Sooner or later, we in Ireland are going to have a mature national conversation about migration, free from a suffocating anxiety not to fit into glib political characterisations which bear little relation to reality.
When the most recent Census revealed that on the night it was taken up 35 per cent of those enumerated in the county borough of Dublin city were born outside Ireland, nobody can doubt that inward migration is an established Irish reality. Inward migration is as much a fact of life in Ireland as outward migration was in the past and continues to be in the present.
If our mature national conversation does not acknowledge this starting point, it would be delusional and futile. Truth has to be the cornerstone of sensible social and political discussion, even if there are differences to some extent on what is true. By the same token, we must differentiate between wishful thinking and truth; ideologies can distort truth. Politicians can be manipulated by their fear of falling foul of ideologists of whatever hue — left or right — who dominate media debate.
A central truth is that there is a fundamental distinction between economic migration and asylum-seeking. These two phenomena are often blurred — again by ideologists of all hues when it suits them or their arguments. In terms of national policy response, we have to see them differently.
As part of the fundamental basis of the European Union, each member state has accepted the entitlement of EU citizens to migrate within the EU for economic reasons — to engage in economic activity in other member states. That is not an unlimited right; there is no EU absolute entitlement to relocate in pursuit of welfare rights or to reside in other member states as economic non-participants.
EU citizens have the right to travel with their families visa-free to other member states and may remain in Ireland for up to six months, after which their right to remain depends largely on being usefully employed or self-employed. After five years, they are entitled to permanent residence.
Are there pull-factors in our approach which need to be reviewed?
In the case of non-EU migration, very different rules apply. Mostly, you need a visa and cannot remain in Ireland to seek employment or self-employment without a permit. Many non-EU migrants play a vital role in our economy. Granting permission to live and work in Ireland is an important function of government. It must be regulated and administered fairly, having regard to policies and priorities set by democratic processes.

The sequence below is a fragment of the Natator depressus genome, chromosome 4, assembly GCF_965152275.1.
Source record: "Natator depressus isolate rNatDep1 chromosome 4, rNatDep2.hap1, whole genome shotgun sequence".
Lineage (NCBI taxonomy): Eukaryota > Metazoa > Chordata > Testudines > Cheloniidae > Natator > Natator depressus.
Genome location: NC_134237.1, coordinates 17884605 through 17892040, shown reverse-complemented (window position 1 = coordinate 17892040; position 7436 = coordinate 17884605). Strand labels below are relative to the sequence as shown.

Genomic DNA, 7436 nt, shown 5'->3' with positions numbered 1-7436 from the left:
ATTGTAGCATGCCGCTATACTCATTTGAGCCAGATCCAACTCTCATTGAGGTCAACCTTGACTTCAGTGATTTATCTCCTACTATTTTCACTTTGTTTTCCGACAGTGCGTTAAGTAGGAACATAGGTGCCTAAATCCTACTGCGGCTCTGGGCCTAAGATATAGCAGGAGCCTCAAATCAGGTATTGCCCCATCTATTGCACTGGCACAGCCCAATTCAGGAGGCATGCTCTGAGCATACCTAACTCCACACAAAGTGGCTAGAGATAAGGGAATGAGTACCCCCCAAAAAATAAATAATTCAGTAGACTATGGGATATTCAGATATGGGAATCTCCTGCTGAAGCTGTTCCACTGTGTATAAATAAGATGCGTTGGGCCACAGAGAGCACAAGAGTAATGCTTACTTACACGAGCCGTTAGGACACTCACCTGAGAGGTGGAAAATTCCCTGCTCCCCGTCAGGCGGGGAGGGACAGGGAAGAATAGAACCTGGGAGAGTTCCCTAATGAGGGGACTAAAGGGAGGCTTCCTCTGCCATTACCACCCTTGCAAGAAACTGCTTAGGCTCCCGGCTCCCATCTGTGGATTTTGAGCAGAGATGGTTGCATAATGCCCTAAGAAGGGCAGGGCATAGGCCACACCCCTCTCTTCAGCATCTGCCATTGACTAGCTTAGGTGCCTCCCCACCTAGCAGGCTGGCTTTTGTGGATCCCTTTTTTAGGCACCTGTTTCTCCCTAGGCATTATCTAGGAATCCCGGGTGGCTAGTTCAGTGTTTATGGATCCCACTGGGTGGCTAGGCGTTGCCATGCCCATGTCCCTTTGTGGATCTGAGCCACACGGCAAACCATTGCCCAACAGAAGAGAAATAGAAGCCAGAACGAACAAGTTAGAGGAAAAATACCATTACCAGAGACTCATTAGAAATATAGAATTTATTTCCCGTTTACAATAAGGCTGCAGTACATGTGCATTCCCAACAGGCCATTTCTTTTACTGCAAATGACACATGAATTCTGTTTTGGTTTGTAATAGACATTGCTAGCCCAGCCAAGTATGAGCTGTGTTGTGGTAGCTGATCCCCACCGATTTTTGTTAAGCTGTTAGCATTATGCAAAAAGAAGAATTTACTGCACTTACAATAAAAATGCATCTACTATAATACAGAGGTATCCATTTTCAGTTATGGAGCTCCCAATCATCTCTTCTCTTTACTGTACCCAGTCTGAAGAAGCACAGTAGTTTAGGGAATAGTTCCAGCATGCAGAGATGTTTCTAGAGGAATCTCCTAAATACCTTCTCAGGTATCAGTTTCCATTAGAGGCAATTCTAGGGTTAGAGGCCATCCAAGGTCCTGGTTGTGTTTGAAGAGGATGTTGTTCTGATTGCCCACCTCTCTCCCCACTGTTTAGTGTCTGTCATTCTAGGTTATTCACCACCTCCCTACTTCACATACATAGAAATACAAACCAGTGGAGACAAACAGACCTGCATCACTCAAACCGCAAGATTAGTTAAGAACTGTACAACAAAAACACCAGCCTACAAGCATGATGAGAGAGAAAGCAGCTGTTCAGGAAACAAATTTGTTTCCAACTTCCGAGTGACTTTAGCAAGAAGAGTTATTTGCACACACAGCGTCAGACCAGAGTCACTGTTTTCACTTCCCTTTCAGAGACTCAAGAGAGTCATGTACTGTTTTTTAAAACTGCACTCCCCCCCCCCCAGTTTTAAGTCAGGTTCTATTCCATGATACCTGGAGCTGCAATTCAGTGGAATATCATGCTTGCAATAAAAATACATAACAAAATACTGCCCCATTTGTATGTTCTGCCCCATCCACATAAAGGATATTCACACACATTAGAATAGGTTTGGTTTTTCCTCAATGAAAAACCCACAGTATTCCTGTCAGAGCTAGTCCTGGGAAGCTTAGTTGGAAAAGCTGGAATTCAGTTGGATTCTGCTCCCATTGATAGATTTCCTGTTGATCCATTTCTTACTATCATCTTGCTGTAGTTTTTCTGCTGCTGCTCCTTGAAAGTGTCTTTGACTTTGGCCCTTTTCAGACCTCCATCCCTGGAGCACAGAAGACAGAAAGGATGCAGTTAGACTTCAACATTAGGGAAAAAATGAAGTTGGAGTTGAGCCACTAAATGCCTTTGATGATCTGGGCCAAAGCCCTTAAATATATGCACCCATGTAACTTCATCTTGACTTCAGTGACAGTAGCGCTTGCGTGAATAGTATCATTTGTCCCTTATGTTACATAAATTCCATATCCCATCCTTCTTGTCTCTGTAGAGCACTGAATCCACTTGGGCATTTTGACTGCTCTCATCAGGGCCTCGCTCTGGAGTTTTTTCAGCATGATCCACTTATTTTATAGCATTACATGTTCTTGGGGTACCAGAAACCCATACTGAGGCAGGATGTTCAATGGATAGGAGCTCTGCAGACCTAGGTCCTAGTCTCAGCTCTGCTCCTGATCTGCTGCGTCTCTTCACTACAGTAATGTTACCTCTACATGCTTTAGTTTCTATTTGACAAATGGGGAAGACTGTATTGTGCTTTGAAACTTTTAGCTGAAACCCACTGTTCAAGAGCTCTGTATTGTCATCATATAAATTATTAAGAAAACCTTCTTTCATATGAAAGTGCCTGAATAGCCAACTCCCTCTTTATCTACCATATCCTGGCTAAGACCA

Asylum-seeking is a very different thing. It involves individuals invoking rights established by international conventions to move from one country to another to avoid persecution.
The question that the EU now faces is whether existing practice in relation to asylum-seeking is still sustainable when the process is being used as a means of mass migration for largely economic reasons. The world has changed utterly since historical international conventions for asylum were first promulgated in the mid-20th century. Those conventions should be rethought.
The central question is not whether migration is good or bad — it is a fact of life. The central question is whether we regulate it effectively or allow it to become a kind of free-for-all such as Britain is experiencing or southern EU member states are experiencing in the Mediterranean. The grotesque Rwanda option shows how difficult it has become to control migration posing as asylum-seeking.
A recent letter published here from Martin McDonald drew our attention to aspects of the Irish approach to economic migration posing as asylum-seeking. Are there pull-factors in our approach which need to be reviewed?
In the middle of a housing crisis, it is clear that our State is failing to cope with the number of would-be asylum-seeker migrants claiming our protection. Handing them tents in the middle of winter is not a sustainable response. Offering them €75 per week and telling them to fend for themselves seems an indefensible solution.
There are signs across the EU that voters have had enough of uncontrolled migration posing as asylum-seeking
Politicians need to appreciate that they are losing touch with popular sentiment and losing control of an unsustainable pressure on our physical resources. A few months ago, the phrase “Ireland is full” was derided as crypto-fascist dog whistling. But now, we are struggling very unsuccessfully to cope with the realities of a collective failure at national and EU level to deal with economic migration issues.
Populism will thrive on a widespread perception of failure to confront unsustainability at home and abroad in relation to migration. This issue is not going to disappear. Irresponsible language on these issues is unacceptable; irresponsible failure to confront political realities is equally unacceptable.
There are signs across the EU that voters have had enough of uncontrolled migration posing as asylum-seeking. There is no point blaming men from the developing world for seeking entry to advanced economies and welfare systems if that option is open and offered by people traffickers.
A radical rethink by European democracies is needed now.